On November 21, 2012, the Polish Information and Foreign Investment Agency (PAIiIZ) announced the results of the 2012 report on “the Investment Attractiveness of Voivodships”. The report was commissioned by the Polish Information and Foreign Investment Agency, prepared by Centrum Analiz Regionalnych i Lokalnych (Center for Regional Analysis) and supervised by Professor Hanna Godlewska-Majkowska, Ph.D. from Warsaw School of Economics.
The report is one of a few studies which are related not only to voivodships but also local communities – microregions (communes and districts). The distinction into the real and potential attractiveness, and close cooperation with regional partners of our Agency, makes the report an unusual and reliable source of information about the potential of Polish regions, as well as an extremely important tool in the process of shaping the regional development.
The cooperation of PAIiIZ and Warsaw School of Economics, as part of the research on investment attractiveness of voivodships, has been conducted for several years. Currently, we have the pleasure to introduce to you the third report which was commissioned by and prepared in cooperation with PAIiIZ, together with regional partners – mainly from Investor Service Centers (localized in Marshal Offices and regional development agencies), as well as with special economic zones.
Main conclusions from the 2012 report on the Investment Attractiveness of Voivodships:
- Investment attractiveness is closely connected to the level of the economic development. This is why, in terms of investment attractiveness, voivodships well-developed economically, such as: Mazowieckie, Dolnośląskie, Śląskie, Małopolskie, Pomorskie, Wielkopolskie, and Łódzkie, clearly stand out.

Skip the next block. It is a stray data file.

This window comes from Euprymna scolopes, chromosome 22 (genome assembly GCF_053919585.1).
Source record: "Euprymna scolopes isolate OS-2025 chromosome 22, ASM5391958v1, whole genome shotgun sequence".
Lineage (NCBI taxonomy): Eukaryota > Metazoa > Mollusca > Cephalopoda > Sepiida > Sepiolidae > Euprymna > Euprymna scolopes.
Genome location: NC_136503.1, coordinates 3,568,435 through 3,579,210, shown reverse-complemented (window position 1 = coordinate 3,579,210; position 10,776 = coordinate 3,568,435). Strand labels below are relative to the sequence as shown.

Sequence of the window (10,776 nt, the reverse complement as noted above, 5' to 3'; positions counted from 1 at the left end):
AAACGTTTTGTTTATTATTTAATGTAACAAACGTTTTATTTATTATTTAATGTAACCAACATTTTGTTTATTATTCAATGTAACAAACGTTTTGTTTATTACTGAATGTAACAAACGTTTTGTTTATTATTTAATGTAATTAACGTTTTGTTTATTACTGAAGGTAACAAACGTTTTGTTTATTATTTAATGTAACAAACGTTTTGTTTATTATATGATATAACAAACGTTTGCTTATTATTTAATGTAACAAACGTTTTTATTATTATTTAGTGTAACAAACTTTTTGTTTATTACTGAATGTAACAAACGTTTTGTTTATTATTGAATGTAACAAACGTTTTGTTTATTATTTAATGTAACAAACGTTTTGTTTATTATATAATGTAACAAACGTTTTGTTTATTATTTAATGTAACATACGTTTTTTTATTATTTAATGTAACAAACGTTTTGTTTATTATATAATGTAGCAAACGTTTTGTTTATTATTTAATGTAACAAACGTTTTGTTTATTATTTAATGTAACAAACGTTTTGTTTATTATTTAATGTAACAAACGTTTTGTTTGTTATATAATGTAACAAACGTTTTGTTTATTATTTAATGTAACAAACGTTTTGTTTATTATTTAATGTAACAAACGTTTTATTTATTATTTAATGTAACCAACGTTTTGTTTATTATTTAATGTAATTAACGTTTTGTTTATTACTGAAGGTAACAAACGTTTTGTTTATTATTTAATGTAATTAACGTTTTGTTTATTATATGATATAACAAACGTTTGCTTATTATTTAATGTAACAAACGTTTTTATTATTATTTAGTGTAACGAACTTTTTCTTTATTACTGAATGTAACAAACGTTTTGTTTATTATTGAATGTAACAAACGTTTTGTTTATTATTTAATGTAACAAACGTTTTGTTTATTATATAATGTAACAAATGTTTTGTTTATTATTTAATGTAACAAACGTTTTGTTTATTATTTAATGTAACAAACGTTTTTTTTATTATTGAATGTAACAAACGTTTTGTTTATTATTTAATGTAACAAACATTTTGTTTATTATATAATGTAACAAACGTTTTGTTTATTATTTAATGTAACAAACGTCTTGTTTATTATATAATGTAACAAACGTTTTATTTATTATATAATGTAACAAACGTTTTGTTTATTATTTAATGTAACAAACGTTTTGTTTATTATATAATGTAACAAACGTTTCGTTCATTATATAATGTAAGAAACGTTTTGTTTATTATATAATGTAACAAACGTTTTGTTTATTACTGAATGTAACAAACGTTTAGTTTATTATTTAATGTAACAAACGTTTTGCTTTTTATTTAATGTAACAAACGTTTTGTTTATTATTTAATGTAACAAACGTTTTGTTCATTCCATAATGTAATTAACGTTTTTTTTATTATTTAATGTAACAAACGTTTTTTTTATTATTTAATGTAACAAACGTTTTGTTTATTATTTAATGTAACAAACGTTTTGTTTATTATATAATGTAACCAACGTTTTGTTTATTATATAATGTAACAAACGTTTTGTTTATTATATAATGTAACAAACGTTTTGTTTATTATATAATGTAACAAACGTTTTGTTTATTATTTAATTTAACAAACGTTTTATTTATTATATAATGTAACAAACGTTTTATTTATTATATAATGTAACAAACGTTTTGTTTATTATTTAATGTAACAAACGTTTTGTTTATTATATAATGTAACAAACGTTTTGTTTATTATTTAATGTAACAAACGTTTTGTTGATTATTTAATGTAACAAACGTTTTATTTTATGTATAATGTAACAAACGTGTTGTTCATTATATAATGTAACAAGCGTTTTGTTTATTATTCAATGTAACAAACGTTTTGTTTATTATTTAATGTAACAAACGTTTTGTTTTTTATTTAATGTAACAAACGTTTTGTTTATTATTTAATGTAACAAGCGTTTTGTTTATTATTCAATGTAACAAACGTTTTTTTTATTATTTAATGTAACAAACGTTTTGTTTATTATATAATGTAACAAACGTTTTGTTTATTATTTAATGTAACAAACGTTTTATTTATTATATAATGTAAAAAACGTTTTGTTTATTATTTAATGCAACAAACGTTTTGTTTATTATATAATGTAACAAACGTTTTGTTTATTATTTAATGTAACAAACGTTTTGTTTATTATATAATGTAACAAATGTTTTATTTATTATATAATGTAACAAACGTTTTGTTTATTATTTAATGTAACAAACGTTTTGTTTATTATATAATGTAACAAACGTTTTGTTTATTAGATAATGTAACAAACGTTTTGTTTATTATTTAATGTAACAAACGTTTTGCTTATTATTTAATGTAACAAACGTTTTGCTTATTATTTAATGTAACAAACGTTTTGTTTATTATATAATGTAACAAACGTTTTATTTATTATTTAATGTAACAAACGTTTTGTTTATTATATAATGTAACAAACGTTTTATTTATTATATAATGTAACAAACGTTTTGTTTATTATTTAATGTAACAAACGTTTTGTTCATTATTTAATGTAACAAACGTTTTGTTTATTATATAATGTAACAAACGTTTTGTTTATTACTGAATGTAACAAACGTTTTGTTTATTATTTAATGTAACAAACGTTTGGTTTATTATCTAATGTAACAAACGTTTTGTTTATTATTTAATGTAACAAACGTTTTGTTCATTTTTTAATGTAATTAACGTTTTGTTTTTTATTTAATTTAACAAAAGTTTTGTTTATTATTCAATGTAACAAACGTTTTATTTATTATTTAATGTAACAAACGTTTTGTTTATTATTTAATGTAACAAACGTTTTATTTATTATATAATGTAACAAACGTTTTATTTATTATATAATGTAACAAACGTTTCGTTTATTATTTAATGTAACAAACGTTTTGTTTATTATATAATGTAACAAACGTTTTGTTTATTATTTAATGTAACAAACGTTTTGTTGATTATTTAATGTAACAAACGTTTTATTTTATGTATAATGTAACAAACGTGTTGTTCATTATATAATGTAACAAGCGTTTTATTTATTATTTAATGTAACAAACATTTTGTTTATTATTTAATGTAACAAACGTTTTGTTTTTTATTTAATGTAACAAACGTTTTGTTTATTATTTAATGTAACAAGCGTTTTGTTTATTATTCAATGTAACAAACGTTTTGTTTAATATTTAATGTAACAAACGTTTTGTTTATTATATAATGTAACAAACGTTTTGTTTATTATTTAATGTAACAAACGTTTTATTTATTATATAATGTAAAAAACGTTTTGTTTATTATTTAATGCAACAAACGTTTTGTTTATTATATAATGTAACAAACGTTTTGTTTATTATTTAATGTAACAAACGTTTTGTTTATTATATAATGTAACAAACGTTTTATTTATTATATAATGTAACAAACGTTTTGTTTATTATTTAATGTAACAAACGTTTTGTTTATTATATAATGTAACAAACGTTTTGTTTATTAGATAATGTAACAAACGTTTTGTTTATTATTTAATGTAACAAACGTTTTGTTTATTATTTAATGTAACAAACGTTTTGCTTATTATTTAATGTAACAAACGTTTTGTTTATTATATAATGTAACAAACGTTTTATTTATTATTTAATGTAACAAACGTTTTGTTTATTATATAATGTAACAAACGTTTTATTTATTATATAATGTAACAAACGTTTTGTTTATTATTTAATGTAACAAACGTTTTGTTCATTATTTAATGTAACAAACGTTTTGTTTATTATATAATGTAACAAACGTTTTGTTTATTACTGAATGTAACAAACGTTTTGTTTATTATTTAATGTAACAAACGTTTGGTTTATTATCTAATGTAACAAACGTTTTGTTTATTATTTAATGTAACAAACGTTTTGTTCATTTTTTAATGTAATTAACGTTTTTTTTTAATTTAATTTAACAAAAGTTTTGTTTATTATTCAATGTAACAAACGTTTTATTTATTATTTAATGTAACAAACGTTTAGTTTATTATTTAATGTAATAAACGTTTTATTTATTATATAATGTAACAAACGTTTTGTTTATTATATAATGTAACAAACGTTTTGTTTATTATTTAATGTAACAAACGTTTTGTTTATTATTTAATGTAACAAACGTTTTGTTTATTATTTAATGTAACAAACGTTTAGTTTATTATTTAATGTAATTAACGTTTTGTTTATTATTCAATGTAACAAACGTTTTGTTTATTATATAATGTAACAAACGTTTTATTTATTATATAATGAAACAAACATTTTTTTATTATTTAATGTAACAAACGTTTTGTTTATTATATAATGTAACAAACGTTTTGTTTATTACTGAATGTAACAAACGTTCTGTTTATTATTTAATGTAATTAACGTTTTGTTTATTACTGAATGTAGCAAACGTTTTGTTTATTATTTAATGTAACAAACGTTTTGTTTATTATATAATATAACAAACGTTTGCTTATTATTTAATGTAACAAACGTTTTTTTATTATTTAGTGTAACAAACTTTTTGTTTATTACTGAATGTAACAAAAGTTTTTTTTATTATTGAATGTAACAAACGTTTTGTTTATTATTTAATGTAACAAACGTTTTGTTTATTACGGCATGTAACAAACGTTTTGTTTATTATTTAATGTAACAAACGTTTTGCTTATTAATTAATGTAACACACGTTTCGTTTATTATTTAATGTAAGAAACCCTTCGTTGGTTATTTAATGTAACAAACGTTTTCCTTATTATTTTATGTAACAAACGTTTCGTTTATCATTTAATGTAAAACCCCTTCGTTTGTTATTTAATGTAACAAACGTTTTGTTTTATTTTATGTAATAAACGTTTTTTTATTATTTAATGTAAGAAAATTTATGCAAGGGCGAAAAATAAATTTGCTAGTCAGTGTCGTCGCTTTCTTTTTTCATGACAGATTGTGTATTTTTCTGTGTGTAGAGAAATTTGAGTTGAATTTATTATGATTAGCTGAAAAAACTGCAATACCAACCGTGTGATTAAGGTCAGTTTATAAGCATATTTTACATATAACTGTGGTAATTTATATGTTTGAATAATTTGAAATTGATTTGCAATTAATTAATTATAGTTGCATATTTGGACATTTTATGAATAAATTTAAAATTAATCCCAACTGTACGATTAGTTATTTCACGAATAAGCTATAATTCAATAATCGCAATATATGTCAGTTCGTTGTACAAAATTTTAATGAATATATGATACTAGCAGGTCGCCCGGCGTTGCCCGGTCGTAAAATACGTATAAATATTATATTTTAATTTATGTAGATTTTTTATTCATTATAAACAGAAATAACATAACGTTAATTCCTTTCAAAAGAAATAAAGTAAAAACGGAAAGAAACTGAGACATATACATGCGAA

- Recently, the investment attractiveness of Podkarpackie Voivodship has been increased, which may be the effect of the raise in infrastructure expenditures, and the innovativeness of aviation sector which is important for the region.
- All voivodships have driving forces behind development - big cities or old provincial capitals. The industrial and touristic centers are also attractive.
- On the local scale, sub-zones of the special economic zones play an important role in the shaping of investment attractiveness, particularly the real attractiveness, especially when they are accompanied by other forms of enterprise support (industrial parks, science and technology parks, business incubators).
- Like in the previous years, the research carried out in 2012 shows that the most attractive Polish region is Mazowieckie Voivodship. This voivodship was rewarded the highest notes (A) for all of the most important national economic sectors. It also definitely excels in terms of capital expenditures by companies, in the value of foreign direct investment.
- The economic driving forces in the Eastern Poland Macroregion are the cities of Białystok, Lublin, and Ełk.